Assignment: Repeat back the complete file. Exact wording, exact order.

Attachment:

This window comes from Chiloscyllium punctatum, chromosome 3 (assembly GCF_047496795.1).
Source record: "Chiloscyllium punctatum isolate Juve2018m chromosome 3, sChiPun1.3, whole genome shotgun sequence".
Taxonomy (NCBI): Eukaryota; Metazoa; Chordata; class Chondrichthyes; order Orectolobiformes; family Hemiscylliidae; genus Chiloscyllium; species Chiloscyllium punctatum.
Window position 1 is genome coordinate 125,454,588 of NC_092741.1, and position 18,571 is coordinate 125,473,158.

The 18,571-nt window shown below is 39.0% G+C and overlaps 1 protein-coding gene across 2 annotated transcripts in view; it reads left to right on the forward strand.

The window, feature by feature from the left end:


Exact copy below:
This window comes from Chiloscyllium punctatum, chromosome 3 (assembly GCF_047496795.1).
Source record: "Chiloscyllium punctatum isolate Juve2018m chromosome 3, sChiPun1.3, whole genome shotgun sequence".
Taxonomy (NCBI): Eukaryota; Metazoa; Chordata; class Chondrichthyes; order Orectolobiformes; family Hemiscylliidae; genus Chiloscyllium; species Chiloscyllium punctatum.
Window position 1 is genome coordinate 125,454,588 of NC_092741.1, and position 18,571 is coordinate 125,473,158.

The 18,571-nt window shown below is 39.0% G+C and overlaps 1 protein-coding gene across 2 annotated transcripts in view; it reads left to right on the forward strand.

The window, feature by feature from the left end: